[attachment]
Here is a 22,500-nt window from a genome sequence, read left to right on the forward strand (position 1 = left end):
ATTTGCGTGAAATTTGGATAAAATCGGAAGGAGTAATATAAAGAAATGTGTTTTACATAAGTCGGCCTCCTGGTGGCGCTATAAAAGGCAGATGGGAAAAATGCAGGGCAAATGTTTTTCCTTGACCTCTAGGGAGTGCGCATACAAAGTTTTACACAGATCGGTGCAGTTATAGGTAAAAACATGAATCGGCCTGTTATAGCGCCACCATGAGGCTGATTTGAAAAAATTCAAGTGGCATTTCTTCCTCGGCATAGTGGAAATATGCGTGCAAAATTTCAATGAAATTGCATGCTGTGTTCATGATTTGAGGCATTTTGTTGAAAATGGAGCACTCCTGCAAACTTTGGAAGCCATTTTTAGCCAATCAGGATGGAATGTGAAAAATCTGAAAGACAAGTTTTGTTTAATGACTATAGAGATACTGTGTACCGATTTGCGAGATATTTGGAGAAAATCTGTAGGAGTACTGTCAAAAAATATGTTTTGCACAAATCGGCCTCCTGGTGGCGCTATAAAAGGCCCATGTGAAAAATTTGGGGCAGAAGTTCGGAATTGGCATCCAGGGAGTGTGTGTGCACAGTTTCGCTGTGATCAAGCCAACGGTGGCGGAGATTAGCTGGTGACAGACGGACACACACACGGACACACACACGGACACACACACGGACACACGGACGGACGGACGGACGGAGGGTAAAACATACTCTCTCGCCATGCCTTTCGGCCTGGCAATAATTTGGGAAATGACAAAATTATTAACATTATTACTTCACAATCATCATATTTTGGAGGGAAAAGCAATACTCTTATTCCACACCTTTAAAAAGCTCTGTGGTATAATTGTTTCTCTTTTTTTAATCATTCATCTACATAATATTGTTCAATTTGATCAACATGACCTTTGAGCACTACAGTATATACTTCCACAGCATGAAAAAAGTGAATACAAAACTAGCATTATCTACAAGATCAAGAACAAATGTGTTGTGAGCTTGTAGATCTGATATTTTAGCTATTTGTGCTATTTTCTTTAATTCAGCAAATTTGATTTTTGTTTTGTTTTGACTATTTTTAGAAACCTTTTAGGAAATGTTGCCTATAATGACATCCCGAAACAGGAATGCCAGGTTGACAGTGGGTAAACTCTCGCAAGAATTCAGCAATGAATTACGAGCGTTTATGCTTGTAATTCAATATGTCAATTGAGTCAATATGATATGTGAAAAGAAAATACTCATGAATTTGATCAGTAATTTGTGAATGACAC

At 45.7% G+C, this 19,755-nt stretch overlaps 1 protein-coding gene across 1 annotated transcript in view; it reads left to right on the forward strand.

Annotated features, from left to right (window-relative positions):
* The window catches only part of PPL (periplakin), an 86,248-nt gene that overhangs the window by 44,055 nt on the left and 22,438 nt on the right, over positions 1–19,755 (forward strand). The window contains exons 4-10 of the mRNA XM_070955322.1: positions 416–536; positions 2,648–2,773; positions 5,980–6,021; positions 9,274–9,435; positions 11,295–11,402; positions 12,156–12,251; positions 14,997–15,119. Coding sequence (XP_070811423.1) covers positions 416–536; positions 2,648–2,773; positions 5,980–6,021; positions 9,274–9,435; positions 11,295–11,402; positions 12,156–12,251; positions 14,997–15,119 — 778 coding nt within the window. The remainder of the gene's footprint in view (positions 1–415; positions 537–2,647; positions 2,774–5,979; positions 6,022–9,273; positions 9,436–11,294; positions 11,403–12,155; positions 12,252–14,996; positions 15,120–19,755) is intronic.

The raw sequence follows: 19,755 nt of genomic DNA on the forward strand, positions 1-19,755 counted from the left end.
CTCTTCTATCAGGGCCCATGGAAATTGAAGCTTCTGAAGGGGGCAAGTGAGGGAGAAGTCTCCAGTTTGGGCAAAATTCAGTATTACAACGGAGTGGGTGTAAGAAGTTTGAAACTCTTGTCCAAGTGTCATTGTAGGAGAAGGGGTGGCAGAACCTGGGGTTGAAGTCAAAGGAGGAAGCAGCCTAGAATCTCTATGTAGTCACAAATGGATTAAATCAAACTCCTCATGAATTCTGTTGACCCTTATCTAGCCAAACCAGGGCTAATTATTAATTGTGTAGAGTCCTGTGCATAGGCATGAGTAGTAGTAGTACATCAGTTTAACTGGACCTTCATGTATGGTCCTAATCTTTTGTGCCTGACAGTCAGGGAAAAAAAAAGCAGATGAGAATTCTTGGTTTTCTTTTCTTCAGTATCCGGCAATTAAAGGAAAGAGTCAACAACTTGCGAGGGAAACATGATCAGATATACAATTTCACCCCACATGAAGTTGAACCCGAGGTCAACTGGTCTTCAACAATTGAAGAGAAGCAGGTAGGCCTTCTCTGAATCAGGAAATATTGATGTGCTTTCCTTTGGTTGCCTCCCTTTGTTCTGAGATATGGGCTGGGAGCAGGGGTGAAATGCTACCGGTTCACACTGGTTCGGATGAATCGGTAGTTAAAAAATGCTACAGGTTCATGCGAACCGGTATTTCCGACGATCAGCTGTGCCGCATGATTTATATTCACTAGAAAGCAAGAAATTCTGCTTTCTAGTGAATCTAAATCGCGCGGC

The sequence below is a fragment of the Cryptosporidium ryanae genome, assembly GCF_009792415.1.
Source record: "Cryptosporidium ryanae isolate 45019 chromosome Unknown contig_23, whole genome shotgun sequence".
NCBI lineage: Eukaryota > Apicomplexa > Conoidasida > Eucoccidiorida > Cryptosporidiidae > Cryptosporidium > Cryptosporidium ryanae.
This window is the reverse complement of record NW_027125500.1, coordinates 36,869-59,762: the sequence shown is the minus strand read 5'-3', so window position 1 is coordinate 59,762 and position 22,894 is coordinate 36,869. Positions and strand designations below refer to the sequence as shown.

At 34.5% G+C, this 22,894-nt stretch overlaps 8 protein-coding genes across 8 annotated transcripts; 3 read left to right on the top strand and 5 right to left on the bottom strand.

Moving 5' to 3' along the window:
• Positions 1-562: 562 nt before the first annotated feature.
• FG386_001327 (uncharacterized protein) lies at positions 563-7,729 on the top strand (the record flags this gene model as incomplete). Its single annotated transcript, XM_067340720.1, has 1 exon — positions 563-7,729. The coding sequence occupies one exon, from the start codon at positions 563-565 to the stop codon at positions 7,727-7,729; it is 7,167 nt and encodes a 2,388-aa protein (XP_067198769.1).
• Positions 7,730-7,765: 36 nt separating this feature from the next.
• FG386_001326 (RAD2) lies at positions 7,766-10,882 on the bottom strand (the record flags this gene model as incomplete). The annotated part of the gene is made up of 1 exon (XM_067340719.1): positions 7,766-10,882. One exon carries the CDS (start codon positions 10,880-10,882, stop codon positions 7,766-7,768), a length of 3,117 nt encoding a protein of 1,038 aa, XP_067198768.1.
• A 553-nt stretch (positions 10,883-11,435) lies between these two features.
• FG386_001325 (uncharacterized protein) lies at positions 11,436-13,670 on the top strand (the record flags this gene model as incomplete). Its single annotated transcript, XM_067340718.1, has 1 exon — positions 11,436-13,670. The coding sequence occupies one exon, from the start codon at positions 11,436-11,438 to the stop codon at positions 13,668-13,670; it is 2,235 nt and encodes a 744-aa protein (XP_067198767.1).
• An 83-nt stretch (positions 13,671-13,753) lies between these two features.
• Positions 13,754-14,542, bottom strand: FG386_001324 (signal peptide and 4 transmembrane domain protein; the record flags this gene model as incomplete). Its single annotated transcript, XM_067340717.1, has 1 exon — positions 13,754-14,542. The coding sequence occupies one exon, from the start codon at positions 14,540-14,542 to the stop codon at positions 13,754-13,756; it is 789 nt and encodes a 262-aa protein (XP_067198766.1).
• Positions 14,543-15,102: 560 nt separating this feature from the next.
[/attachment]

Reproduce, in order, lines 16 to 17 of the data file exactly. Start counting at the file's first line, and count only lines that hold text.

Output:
• Positions 7,730-7,765: 36 nt separating this feature from the next.
• FG386_001326 (RAD2) lies at positions 7,766-10,882 on the bottom strand (the record flags this gene model as incomplete). The annotated part of the gene is made up of 1 exon (XM_067340719.1): positions 7,766-10,882. One exon carries the CDS (start codon positions 10,880-10,882, stop codon positions 7,766-7,768), a length of 3,117 nt encoding a protein of 1,038 aa, XP_067198768.1.